The long arm of the law is reaching further into the classroom and apparently to good effect. This week, The TESS reveals the impact of school based police officers in tackling Glasgow's gang culture; last week, we highlighted calls from Scotland's top drug enforcement police officer to embed drug education in every part of the curriculum, with a focus on the impact of drug addiction.
At St Mungo's Academy in Glasgow, PC Geoff Smith's targeting of gang leaders has helped break a cycle of violence that used to exist in the school. That pupils use the computer skills they learn at school to set up gang fights should come as no shock; these same skills are applied to other purposes outwith the classroom, from organising teenage parties to setting up bullying sites. The important thing is that police and teachers are able to keep up with pupils' websites and counter the consequences, whether they be bullying others or organising violence.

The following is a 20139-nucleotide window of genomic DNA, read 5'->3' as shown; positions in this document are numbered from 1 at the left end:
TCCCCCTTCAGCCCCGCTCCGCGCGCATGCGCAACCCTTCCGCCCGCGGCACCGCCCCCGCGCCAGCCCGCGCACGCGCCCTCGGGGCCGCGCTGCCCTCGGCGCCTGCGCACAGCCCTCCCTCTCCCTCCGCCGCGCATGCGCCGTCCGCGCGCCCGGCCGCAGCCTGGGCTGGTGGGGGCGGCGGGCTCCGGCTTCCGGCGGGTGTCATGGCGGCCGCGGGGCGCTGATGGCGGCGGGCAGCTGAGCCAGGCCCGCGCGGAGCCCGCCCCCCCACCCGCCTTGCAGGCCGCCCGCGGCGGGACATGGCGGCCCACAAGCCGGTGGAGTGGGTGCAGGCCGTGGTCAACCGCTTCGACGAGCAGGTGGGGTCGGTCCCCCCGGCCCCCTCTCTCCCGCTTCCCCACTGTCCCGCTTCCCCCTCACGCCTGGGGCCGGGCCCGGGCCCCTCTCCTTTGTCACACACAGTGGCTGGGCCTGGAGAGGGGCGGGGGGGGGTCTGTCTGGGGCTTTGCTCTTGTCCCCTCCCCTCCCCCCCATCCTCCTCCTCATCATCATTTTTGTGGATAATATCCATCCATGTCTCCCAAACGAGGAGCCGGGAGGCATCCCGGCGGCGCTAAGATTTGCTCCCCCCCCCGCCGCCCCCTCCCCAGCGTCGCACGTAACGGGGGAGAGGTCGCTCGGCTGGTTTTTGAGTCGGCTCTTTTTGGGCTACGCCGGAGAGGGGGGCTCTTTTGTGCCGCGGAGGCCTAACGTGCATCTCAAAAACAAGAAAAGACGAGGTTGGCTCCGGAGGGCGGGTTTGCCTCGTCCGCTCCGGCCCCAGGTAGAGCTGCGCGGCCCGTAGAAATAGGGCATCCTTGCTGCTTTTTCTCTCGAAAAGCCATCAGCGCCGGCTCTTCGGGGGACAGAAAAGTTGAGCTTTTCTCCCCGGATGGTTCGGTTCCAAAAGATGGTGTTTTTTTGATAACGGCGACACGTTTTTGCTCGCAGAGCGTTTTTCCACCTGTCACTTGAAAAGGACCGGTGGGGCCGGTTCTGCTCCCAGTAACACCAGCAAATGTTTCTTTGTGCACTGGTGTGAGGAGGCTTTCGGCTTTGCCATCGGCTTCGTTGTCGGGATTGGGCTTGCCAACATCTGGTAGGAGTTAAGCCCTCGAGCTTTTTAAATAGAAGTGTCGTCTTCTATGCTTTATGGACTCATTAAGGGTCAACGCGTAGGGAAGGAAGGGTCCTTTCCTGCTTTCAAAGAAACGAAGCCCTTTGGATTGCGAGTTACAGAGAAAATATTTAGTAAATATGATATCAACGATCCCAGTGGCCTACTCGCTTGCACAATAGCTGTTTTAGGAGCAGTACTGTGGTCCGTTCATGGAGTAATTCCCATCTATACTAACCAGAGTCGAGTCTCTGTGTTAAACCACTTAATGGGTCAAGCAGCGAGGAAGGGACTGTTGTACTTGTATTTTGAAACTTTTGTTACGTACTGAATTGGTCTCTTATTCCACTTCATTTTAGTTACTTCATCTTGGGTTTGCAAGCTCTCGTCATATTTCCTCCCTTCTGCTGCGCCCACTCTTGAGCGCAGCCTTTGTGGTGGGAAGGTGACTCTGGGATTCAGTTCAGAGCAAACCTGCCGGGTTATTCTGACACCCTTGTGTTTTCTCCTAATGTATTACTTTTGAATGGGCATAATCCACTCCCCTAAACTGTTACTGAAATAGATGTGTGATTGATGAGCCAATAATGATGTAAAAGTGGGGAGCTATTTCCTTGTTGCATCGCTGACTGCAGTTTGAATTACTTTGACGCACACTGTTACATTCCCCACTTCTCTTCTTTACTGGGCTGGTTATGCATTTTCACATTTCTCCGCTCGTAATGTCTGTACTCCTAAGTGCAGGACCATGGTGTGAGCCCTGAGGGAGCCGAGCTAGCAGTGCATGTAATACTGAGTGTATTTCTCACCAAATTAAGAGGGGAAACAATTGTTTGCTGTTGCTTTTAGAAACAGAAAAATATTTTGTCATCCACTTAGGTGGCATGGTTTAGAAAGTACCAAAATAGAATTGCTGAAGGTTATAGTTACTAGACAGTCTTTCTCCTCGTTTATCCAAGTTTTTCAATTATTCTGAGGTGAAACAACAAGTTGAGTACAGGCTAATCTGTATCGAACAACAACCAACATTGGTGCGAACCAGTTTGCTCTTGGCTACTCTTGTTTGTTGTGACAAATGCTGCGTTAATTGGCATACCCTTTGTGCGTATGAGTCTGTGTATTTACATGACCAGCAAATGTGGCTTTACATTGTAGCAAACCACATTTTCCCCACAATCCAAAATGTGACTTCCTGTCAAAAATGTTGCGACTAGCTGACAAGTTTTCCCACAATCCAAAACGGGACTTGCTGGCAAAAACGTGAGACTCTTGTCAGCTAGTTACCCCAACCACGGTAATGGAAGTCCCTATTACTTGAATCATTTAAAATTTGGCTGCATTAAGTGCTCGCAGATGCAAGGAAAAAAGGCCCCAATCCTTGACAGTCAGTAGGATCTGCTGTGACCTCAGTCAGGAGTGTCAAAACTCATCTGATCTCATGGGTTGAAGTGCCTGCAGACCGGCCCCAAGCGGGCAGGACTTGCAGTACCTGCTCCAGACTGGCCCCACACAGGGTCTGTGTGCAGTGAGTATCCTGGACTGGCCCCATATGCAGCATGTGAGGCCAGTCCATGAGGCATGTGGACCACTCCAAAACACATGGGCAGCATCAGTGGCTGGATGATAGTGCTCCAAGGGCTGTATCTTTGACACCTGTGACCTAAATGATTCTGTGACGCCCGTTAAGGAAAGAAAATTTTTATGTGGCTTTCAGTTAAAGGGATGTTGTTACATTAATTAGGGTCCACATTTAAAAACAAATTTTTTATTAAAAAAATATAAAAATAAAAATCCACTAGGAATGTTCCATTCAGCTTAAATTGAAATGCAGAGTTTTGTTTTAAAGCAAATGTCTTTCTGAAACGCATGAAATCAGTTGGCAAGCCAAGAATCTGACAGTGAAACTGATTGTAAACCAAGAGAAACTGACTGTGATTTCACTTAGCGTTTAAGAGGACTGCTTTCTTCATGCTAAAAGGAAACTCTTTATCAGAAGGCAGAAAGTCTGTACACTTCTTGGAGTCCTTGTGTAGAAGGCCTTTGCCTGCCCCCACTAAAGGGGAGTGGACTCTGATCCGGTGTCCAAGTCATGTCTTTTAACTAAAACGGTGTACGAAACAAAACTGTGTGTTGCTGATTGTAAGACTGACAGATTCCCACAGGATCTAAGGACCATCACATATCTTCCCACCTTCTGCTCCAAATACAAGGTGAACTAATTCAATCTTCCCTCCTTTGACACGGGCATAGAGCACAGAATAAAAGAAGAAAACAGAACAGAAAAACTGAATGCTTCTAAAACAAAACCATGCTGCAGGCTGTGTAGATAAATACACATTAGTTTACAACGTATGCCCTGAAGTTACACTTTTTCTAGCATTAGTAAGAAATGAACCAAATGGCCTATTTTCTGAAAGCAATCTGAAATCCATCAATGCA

Many teachers complain that they are expected to fulfil the roles of parent, social worker and police officer, as well as educator. They should, therefore, welcome the involvement of other professionals if it means that they are given more time and space to do their jobs properly. Often, other agencies can offer a useful perspective be it the police view of how to improve discipline, or the content of drugs education.
Recent reports have suggested that sex and drugs education approaches which simply inform young people of the physical impact of high-risk behaviour have little effect. Approaches which take a stronger moral stance and examine the long-term effects on a person's life have more chance of changing behaviour. If one of the underlying themes of A Curriculum for Excellence is to be values, then teachers should not shy away from taking a judgmental approach.